I’m quite happy that I was able to avoid spoilers and coverage of Inside when it first came out, otherwise I wouldn’t have come away from its scenes and revelations with the same amounts of shock, horror or confusion. Inside is a story-driven experience that relies on sights, sounds and player interpretation, but it breaks up the lack of vocal narrative with puzzles that range from cleverly crafty to simple cases of timing and positioning. That said, this won’t be a game that you’ll return to time and time again unless you really want to try and decipher its mysteries or find hidden achievements. For me however, Inside is a one-and-done affair that didn’t leave me necessarily entertained and eager to start up a new game right away, but I’m still glad that I was able to see what the fuss was about.
Inside has puzzles to solve in terms of gameplay, but most if not all of its story is a puzzle in itself and is told through scenes or clues that’re left in the foreground, background or environment. Without any narration or blatant subtitles, it’ll be up to the player to figure out what’s going on in this apparently dystopian society. Some questions are much, much easier to find answers to than others, but unlike other games that go to bizarre, lunatic-fringe levels of madness, Inside leaves just enough breadcrumbs and hints so you’re not left scratching your head to the scalp. I wasn’t able to solve all the hows and whys the game threw my way, but I was certainly able to at least come up with theories and guesses based on the evidence presented. At one point I started to wonder if this truly was a story about a child trying to evade an awful fate, but I urge you to experience the story on your own terms and take my viewing with a sizeable grain of salt.
The game has its share of platforming and puzzles, but while either element aren’t able to hold a candle to Mario and Portal, both elements have been crafted and polished to be naturally effective without leaving open space for bugs or glitches to make you cry foul. When making a heroic leap onto a rope to escape danger, said leap has just enough height and distance to make it happen. When manipulating a machine to act as cover from an environmental hazard, the timing is just open enough to allow safe traversal. When death reared its ugly head and I was forced to reload at one of the generously placed checkpoints, I knew I had failed to grasp a puzzle element or my execution during an escape didn’t cut it - My fault, not the game’s. Save for how difficult or easy you find the puzzles to be, this keeps the game moving and won’t keep you hung up for long, and I clocked out at just under three hours upon completion.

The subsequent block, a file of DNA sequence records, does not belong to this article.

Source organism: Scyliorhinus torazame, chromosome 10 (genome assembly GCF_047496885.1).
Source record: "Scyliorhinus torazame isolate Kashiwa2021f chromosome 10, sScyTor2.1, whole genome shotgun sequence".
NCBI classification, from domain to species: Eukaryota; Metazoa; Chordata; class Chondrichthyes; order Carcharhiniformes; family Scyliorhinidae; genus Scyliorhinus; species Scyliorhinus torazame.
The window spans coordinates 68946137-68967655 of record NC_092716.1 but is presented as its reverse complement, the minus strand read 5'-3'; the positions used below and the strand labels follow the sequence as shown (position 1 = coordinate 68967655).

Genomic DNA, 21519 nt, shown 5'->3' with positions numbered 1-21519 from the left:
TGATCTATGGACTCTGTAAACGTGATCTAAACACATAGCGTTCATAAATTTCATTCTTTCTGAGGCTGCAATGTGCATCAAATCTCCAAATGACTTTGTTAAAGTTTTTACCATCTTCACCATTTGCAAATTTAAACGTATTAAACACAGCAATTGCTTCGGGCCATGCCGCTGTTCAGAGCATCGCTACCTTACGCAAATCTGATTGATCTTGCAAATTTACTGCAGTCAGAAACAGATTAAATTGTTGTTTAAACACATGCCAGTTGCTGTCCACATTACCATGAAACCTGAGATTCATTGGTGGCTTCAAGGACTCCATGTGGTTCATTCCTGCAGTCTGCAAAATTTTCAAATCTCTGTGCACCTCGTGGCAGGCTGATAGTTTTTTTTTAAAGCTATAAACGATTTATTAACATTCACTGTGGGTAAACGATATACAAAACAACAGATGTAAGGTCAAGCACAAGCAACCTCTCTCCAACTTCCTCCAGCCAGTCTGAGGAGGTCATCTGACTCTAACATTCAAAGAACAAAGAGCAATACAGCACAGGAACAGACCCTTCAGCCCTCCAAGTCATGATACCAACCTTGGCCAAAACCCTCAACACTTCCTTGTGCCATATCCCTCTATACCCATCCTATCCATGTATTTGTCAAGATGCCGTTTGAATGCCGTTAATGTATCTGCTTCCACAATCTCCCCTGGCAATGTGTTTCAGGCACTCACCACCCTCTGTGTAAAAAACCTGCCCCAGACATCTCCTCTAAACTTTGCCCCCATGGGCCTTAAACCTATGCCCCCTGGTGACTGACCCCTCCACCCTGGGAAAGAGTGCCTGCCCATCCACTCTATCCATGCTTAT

My only real complaint about the game (and is by admission an absolute nitpick) is that Inside isn’t really ‘fun’ to play in terms of player input and skill. Like I mentioned at the start, I didn’t walk away from Inside wishing to play it again because I personally only do so for games that I find fun and enjoyable enough to merit repeated or returned playing. With that said, I’d have to wield a scalpel and slice the game into ribbons to find much to complain about it. The uses of lighting, sound, visuals and storytelling did all the heavy lifting for a game that had the simple goal of telling an eerie tale broken up with platforming and puzzle sections - And it did its job without any fluff to get in the way… Even if the ending felt rather limp (and had me worried the credits sequence was broken).
There’ll be those who want to play games for the gameplay and not have much care for story-driven experiences, and no amount of praise will convince you to try Inside. My complaint about the game not being ‘fun’ is weak in the knees due to how well crafted, designed and paced the whole thing is, and for those ok with a one-and-done kind of experience will find themselves enjoying the few hours on offer. There are achievements to uncover if you’re the type who’s fond of digging those things up, but after my first playthrough of Inside I can safely say I’m done with it - And it gets a thumbs up from me.